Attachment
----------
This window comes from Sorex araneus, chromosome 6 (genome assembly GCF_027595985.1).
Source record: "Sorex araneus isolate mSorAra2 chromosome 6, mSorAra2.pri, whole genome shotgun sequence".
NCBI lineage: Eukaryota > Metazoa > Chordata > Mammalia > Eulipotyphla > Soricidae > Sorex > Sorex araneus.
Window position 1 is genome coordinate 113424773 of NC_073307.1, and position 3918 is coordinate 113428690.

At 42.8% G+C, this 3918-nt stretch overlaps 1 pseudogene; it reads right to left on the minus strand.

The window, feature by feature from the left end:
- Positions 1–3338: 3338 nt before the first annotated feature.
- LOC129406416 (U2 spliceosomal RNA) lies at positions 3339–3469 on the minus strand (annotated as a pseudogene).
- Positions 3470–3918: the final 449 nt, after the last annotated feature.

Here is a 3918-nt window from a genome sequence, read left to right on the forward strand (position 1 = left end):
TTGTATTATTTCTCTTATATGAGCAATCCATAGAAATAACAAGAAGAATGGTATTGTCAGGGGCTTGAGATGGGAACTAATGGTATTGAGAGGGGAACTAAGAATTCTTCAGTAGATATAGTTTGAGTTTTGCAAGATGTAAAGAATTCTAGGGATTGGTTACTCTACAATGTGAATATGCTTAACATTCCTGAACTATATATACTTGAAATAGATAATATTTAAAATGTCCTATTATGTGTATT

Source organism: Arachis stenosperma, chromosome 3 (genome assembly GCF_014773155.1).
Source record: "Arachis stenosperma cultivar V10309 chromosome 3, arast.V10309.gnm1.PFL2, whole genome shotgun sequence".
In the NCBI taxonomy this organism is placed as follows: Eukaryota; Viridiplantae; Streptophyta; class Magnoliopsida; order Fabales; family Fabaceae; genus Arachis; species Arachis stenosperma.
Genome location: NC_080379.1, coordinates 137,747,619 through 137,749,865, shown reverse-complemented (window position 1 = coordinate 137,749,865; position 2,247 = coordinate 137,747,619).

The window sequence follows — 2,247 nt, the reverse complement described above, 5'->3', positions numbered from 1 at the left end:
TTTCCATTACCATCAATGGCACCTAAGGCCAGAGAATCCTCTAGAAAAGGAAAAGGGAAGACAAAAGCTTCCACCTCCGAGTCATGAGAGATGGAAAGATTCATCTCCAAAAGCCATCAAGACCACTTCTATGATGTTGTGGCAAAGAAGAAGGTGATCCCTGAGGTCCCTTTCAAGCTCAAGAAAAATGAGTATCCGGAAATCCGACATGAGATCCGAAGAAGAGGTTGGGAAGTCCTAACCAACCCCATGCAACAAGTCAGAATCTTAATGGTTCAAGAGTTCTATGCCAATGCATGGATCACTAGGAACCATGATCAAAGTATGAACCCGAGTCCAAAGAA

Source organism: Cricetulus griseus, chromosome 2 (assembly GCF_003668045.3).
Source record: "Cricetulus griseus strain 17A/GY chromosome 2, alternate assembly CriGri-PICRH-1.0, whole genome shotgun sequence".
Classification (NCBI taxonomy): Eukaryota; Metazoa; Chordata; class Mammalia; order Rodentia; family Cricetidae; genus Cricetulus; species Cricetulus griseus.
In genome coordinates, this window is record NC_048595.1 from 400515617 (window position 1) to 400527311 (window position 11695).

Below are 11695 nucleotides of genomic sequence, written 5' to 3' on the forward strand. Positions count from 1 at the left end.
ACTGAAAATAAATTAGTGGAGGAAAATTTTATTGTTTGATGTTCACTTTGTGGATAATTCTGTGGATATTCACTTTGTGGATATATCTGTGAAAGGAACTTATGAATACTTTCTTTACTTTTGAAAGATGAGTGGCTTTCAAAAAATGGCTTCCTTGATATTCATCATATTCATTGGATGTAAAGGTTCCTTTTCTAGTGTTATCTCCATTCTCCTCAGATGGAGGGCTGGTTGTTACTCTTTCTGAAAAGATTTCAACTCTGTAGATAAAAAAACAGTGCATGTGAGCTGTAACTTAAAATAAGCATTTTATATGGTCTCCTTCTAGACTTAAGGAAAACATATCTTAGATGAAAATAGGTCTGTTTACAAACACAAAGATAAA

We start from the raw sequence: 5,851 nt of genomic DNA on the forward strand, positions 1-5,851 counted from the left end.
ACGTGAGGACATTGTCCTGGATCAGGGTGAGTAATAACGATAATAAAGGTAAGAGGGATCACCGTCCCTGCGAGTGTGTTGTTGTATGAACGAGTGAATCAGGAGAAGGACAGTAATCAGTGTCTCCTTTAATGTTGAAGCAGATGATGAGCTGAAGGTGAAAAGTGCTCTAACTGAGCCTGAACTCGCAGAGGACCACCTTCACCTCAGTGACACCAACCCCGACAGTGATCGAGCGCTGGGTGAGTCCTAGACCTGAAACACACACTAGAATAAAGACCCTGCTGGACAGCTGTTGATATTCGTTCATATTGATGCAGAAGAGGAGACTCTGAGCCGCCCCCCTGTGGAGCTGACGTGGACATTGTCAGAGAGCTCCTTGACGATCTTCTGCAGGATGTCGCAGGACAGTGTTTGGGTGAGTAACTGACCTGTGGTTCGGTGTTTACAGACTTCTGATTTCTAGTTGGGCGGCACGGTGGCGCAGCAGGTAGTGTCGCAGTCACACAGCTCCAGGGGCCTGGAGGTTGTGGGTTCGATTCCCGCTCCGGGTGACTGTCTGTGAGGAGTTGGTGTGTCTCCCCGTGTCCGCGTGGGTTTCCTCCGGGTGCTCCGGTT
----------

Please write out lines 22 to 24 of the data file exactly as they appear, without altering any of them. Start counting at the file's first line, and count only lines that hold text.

Below are 11695 nucleotides of genomic sequence, written 5' to 3' on the forward strand. Positions count from 1 at the left end.
ACTGAAAATAAATTAGTGGAGGAAAATTTTATTGTTTGATGTTCACTTTGTGGATAATTCTGTGGATATTCACTTTGTGGATATATCTGTGAAAGGAACTTATGAATACTTTCTTTACTTTTGAAAGATGAGTGGCTTTCAAAAAATGGCTTCCTTGATATTCATCATATTCATTGGATGTAAAGGTTCCTTTTCTAGTGTTATCTCCATTCTCCTCAGATGGAGGGCTGGTTGTTACTCTTTCTGAAAAGATTTCAACTCTGTAGATAAAAAAACAGTGCATGTGAGCTGTAACTTAAAATAAGCATTTTATATGGTCTCCTTCTAGACTTAAGGAAAACATATCTTAGATGAAAATAGGTCTGTTTACAAACACAAAGATAAA

We start from the raw sequence: 5,851 nt of genomic DNA on the forward strand, positions 1-5,851 counted from the left end.